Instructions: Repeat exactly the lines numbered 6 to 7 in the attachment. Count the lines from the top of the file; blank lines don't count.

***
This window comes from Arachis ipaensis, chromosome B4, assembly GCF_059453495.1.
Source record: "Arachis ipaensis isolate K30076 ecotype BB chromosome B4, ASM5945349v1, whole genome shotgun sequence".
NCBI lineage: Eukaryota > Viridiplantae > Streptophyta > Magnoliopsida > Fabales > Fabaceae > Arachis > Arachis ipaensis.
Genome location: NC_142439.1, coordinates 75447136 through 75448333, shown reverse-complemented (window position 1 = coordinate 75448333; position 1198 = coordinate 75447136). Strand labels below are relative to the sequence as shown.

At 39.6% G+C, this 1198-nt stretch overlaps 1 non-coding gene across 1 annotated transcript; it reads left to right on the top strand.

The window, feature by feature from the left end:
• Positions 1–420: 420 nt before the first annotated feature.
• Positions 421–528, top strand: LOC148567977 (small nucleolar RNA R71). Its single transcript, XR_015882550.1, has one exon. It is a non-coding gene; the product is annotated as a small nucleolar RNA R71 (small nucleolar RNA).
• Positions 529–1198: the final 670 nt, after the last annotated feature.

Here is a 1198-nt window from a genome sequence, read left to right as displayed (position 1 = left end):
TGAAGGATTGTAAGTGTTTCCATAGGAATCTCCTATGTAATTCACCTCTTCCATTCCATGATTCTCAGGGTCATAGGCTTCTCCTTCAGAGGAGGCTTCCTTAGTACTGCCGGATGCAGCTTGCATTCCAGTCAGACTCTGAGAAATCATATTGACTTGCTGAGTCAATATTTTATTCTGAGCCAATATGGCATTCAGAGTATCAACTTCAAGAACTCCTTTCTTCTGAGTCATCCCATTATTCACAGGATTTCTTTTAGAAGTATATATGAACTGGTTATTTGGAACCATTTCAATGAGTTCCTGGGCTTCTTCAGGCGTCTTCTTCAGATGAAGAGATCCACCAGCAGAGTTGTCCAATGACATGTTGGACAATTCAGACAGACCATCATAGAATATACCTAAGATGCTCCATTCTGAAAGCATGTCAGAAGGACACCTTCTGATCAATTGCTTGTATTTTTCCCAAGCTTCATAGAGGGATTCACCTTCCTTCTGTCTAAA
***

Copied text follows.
The window, feature by feature from the left end:
• Positions 1–420: 420 nt before the first annotated feature.